Otitis is a general term for infection or inflammation of the ear.
Ear infection; Infection - ear
Causes, incidence, and risk factors:
Otitis can affect the inner or outer parts of the ear. The condition is classified according to whether it occurs suddenly and for a short time (acute) or repeatedly over a long period of time (chronic).
Specific types of ear infection include:
Symptoms may include:
Signs and tests:
Your health care provider will examine your ears and use an instrument called an otoscope to look inside them. Signs that may be seen during an exam include a red, painful outer ear or redness or swelling of the eardrum.
Treatment may include antibiotics or ear drops, depending on the suspected cause of the infection.
Most types of ear infection respond well to treatment. If there is no improvement after 3 days, your doctor may recommend a different antibiotic. In certain uncomplicated cases, a child over 6 months of age who does not have a fever may not be given medicine unless the infection continues after 48-72 hours. For more specific outlooks and recommendations, see the following articles:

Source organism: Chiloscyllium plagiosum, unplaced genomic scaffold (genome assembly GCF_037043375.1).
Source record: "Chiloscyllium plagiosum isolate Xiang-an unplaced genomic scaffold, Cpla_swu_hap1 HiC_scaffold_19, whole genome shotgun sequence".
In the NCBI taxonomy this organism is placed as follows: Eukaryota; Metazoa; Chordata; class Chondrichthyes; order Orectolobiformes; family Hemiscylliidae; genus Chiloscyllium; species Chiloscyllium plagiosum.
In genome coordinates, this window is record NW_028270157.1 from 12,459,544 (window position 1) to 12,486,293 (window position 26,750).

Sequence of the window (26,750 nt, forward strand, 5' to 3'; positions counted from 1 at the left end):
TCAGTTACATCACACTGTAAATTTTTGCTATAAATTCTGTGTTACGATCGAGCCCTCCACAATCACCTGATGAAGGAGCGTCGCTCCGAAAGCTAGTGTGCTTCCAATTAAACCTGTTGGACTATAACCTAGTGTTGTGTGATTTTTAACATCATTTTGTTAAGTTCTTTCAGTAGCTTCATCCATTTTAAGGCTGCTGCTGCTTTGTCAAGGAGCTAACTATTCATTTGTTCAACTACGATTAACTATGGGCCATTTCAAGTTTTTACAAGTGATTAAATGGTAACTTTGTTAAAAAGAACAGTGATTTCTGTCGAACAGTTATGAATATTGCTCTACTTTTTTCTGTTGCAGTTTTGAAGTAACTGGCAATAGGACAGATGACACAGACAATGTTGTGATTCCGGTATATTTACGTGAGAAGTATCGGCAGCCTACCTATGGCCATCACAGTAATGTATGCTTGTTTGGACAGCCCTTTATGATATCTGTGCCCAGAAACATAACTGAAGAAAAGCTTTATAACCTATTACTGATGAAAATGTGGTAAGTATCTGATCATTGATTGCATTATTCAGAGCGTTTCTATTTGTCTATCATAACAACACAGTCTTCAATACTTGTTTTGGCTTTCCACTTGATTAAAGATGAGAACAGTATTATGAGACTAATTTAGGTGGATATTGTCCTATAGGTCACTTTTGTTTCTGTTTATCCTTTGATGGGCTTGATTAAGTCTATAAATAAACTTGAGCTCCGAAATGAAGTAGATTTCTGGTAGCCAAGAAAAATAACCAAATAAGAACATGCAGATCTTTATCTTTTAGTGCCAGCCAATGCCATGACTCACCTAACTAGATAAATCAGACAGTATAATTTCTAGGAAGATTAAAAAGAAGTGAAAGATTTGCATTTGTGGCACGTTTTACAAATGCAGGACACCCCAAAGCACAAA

Calling your health care provider:
Call for an appointment with your health care provider if you develop symptoms of otitis.
|Review Date: 12/1/2008|
Reviewed By: Neil K. Kaneshiro, MD, MHA, Clinical Assistant Professor of Pediatrics, University of Washington School of Medicine. Also reviewed by David Zieve, MD, MHA, Medical Director, A.D.A.M., Inc.
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